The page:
On seeing a friend for the last time (a 5 minute theology of death)

God is good.
All the time.

If you’re a Christian, especially an evangelical, you’ve likely heard this saying many times. God is good, but every day this truth is hard pressed against the bitter realities of life.

Only in a world as discordant as ours can you cry such disparate tears within a week’s time. Last week I stood on the beach at dusk, silent tears filling my eyes as I watched my son take in the beach in for the first time – the sound, the texture, the unexpected lick of a cool wave. He was full with delight and in his face I saw what could only have been a caught reflection of God’s own glory, a quiet seam open and closed in the span of few breaths.

A week later (today), I cried outside a hospital room after seeing a friend for what is likely the last time. I held her hand and watched her face, still till interrupted by a surprised grimace of pain. She was a nearly empty shell – open and on its side, contents spilling out till gone and washed out. She did not remember me. She had forgotten laughing at pictures of Wade and how she had named him “her boy.”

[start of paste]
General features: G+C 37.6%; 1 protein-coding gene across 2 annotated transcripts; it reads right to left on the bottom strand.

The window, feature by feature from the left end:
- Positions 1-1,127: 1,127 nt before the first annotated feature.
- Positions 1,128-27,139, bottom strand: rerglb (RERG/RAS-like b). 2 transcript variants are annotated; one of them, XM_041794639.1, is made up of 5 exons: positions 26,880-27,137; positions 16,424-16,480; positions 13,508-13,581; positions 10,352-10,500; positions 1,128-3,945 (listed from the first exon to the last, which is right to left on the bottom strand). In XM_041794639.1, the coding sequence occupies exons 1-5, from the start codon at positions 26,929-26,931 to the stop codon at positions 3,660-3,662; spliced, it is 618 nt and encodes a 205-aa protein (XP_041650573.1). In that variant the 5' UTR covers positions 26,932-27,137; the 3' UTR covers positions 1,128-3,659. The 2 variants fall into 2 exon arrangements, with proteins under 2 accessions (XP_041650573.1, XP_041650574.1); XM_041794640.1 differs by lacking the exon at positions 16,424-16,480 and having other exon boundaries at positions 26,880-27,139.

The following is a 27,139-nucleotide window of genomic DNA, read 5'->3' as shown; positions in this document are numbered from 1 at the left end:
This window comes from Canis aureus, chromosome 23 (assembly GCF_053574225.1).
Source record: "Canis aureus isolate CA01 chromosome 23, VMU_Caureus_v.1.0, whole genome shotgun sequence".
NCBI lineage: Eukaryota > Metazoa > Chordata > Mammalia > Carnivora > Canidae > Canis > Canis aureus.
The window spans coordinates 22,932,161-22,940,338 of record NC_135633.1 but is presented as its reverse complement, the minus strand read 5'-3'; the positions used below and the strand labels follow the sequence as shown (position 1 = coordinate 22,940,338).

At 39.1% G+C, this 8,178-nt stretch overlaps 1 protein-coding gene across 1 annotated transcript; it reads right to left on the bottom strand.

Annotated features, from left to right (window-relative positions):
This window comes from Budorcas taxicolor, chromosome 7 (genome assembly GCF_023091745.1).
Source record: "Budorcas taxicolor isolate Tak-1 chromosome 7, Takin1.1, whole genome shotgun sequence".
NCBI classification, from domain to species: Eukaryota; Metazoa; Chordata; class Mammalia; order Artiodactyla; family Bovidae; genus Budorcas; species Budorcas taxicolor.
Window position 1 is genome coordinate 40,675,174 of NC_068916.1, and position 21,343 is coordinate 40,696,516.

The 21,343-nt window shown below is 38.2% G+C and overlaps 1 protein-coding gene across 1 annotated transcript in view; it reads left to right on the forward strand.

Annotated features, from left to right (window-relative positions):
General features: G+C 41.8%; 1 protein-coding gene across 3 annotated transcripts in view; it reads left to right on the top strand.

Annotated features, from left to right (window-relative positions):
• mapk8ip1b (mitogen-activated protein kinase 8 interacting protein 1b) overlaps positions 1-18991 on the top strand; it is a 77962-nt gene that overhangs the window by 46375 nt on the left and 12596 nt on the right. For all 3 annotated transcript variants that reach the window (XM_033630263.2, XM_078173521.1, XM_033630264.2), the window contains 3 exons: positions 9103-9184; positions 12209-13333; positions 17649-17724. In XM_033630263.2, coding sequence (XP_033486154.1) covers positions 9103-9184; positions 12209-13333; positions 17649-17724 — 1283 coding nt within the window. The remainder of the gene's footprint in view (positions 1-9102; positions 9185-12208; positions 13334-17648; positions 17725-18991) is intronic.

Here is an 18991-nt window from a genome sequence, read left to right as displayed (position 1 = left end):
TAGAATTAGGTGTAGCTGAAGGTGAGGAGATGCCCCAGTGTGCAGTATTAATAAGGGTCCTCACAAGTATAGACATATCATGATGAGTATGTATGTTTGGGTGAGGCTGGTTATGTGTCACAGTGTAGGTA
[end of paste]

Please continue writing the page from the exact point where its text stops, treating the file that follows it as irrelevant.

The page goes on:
I have been in this place before – having three friends die, losing both my grandmas and aunts within just a few years time. If I stand in this place a hundred more times it will feel no less sharp or unjust. And I know that the worst days of loss are still ahead of me.

God is good. But equally true is that we live in a staggeringly broken world. We (Christians included), make a foggy theology for ourselves at times . i.e. “Everything happens for a reason.” Indeed. But the reason may only be that cells mutated, the immune system failed to destroy broken cells, and cancer invaded and spread brokenness further to areas that were once healthy.

I will save a discussion of God’s active and permissive wills for another day. For now I won’t try to use my own words as a dam against the spill of my shell-friend, or use a deficient theology of God’s goodness as a broom to sweep away the ugly, contorted face of suffering.

Both things are true. God is good and we inhabit what can be a insufferable between-space. It is not God’s desire for life to end in a cold, pale hospital room or for anyone to watch their loved one shrink up from life in a years’ long journey from hell. But this is the route to our true life, a whole body and redeemed creation. I believe it, I choose it, and I hope in it, as does my dying friend. But oh, how our hearts groan and the pain is great. (Romans 8:22)


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